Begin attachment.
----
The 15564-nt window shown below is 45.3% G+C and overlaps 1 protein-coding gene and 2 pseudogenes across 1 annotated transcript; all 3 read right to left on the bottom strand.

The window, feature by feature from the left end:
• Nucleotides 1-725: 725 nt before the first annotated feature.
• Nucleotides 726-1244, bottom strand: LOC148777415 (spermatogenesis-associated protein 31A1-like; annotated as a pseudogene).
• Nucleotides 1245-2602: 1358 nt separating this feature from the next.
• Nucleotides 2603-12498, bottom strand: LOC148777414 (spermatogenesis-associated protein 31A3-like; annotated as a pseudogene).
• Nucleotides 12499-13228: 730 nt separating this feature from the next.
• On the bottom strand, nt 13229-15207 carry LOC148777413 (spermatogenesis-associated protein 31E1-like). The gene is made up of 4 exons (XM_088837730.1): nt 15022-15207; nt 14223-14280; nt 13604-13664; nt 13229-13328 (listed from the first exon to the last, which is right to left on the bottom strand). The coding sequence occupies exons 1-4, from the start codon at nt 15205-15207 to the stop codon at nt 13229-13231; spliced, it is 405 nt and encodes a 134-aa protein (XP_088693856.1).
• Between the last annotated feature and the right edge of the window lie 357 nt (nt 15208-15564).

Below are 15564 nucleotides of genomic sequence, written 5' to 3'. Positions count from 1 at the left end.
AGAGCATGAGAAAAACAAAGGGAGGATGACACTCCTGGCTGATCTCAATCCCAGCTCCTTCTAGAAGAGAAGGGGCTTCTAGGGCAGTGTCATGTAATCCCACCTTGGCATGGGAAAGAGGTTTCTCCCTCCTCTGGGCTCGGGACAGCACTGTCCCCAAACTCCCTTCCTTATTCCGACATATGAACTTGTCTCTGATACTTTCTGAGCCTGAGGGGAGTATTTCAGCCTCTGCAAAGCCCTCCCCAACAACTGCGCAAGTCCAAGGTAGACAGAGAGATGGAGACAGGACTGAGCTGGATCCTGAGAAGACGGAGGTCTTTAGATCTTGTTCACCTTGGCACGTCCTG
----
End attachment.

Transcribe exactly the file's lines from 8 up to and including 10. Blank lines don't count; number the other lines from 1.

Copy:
• On the bottom strand, nt 13229-15207 carry LOC148777413 (spermatogenesis-associated protein 31E1-like). The gene is made up of 4 exons (XM_088837730.1): nt 15022-15207; nt 14223-14280; nt 13604-13664; nt 13229-13328 (listed from the first exon to the last, which is right to left on the bottom strand). The coding sequence occupies exons 1-4, from the start codon at nt 15205-15207 to the stop codon at nt 13229-13231; spliced, it is 405 nt and encodes a 134-aa protein (XP_088693856.1).
• Between the last annotated feature and the right edge of the window lie 357 nt (nt 15208-15564).

Below are 15564 nucleotides of genomic sequence, written 5' to 3'. Positions count from 1 at the left end.